The customer and the supplier would work together to develop KPIs that would highlight why many pubs were receiving deliveries with incorrect product quantities, and why even more deliveries were arriving late.
The partners developed a KPI portfolio, which, although hardly simple in the way this article advocates, served to highlight some severe issues in the supplier’s warehouse and transportation functions.
The list of KPIs included delivery on-time and in-full (DIFOT). The in-full KPI was broken down into factors such as:
- Incorrect product quantity
- Incorrect product quality (wrong products)
- Deliveries with broken products/packaging
These KPIs were then cascaded to even greater levels of granularity, with the use of error codes to identify where and how delivery errors were originating.
How supply chain KPIs opened eyes
Over time, the KPIs revealed a range of issues, including picking errors, a lack of checks taking place in the loading of vehicles, unsafe loading practices, unsafe driving, and insufficient load-restraining measures. These problems were all carry-overs from an earlier era when the logistics operation primarily served an internal supply chain.
Quite simply, the logistics functions had not adapted to a new environment in which retail outlets were no longer “tied” to the brewery. Instead, customers could choose to take their business where they wished, which was precisely the pub group’s intention if delivery performance did not improve.
However, given the visibility provided by the new logistics KPIs, improve it did. Within a year, the brewer’s logistics operation was meeting initial “perfect order” targets agreed with the customer and working towards a raised set of service-level objectives.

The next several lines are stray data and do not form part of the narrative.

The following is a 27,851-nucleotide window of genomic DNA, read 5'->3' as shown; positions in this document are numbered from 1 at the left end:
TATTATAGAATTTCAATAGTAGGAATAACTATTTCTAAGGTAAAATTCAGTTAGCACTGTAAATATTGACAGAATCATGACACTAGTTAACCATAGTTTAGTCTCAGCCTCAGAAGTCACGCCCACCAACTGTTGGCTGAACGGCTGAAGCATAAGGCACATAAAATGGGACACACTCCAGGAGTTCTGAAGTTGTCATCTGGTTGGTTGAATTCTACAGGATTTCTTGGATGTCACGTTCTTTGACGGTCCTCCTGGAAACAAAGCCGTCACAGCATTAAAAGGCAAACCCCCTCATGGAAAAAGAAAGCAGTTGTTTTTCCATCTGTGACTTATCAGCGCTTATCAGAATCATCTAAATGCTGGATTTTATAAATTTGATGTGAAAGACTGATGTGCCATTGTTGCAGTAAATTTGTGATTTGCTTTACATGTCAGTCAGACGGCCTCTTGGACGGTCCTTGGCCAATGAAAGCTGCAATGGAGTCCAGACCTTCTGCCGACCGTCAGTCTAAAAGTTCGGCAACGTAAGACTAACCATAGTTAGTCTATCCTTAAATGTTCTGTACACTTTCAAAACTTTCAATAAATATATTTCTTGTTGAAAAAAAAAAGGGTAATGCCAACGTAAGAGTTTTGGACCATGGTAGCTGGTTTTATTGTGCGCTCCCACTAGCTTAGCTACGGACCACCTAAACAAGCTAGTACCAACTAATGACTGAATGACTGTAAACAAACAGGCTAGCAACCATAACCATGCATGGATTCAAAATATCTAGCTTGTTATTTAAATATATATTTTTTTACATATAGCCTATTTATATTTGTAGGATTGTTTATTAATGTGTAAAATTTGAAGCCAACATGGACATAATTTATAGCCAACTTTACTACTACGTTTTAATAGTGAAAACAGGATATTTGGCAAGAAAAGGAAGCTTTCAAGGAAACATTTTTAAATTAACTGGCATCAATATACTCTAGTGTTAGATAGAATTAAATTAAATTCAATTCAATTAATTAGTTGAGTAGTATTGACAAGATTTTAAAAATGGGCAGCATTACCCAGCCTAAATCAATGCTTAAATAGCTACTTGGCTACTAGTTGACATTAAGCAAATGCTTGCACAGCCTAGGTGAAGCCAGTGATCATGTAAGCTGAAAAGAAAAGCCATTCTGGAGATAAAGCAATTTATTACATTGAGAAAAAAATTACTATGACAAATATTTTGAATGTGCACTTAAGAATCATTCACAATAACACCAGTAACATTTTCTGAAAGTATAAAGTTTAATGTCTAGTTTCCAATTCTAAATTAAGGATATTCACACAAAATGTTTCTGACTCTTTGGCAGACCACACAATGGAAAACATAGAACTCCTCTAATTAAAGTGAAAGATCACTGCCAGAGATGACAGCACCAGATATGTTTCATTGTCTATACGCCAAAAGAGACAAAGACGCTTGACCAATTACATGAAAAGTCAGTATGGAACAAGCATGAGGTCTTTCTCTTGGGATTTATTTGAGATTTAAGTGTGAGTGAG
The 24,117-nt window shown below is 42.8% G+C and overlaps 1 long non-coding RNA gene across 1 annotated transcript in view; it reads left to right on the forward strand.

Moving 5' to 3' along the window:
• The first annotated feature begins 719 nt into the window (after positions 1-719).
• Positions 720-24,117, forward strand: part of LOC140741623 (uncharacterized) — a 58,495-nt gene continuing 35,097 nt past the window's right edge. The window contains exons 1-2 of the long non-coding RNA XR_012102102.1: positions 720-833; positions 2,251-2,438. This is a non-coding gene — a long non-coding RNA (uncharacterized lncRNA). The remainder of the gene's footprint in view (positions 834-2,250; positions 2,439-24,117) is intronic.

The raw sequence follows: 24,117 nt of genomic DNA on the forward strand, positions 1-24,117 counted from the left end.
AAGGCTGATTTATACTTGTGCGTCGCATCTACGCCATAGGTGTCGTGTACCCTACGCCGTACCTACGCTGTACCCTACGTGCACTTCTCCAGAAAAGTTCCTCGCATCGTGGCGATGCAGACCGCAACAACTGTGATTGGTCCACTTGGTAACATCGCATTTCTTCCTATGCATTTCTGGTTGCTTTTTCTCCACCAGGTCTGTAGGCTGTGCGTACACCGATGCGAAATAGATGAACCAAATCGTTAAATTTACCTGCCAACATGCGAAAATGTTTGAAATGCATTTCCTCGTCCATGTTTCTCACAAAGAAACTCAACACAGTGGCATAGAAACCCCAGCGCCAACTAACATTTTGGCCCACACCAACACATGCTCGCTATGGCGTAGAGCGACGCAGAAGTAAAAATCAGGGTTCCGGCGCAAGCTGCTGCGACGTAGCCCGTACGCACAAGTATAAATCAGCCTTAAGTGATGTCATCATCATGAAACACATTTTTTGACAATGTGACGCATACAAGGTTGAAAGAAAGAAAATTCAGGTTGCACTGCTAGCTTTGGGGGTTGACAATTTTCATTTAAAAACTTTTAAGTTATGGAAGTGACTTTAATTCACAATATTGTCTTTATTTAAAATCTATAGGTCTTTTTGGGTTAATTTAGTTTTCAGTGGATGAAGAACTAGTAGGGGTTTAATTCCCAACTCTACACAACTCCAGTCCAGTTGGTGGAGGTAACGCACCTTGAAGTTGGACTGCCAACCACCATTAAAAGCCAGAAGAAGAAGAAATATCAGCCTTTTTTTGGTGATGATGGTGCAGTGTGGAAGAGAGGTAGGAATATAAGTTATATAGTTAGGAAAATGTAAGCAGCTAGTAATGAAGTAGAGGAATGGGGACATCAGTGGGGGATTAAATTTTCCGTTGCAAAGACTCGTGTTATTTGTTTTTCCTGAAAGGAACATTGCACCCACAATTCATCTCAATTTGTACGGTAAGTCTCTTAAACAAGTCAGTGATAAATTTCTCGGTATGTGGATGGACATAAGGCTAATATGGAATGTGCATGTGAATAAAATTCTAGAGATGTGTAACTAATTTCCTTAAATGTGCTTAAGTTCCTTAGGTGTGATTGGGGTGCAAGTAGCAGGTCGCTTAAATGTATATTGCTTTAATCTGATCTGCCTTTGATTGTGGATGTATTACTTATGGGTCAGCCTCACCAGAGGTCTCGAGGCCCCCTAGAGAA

The outcomes were significant
Improvement in the brewing company’s service provision was made possible because the KPIs had enabled the partners to identify specific issues, and then agree and implement plans to address them.
As a result, the brewing company not only averted the loss of its biggest customer, but went on to achieve a reputation for excellent distribution services, enabling it to acquire contracts with other major pub groups and become known as a leading beverage logistics provider. This success, in turn, helped to strengthen the brand’s presence in the pubs of the groups that it served, and raise its profile in the British beer market.
Remember the headline I began with?
This case study highlights how, as I mentioned at the beginning of this article, THE RIGHT KPIs can help you drive substantial improvements in your supply chain.
Initially, the KPIs were focused on the outbound supply chain, or more specifically, the last mile. Later, the company in question began to follow similar measurement processes in other areas, such as primary distribution (from brewery to distribution centers) and procurement.
In each case, it was the application of appropriate KPIs that made the difference. The issue was not that the company had not been measuring performance, but rather, that it had been using metrics that were no longer relevant for serving a transformed marketplace.
Need further assistance?
Here at Logistics Bureau we have 20 years of experience in assisting clients with Supply Chain Benchmarking, and the development of suitable KPIs. We have benchmarked almost 1,000 Supply Chains! We can help you:
- Select the right KPIs
- For the right level of management
- Set the right targets for those KPIs
- And assess your current performance
So if you need some assistance, just contact me.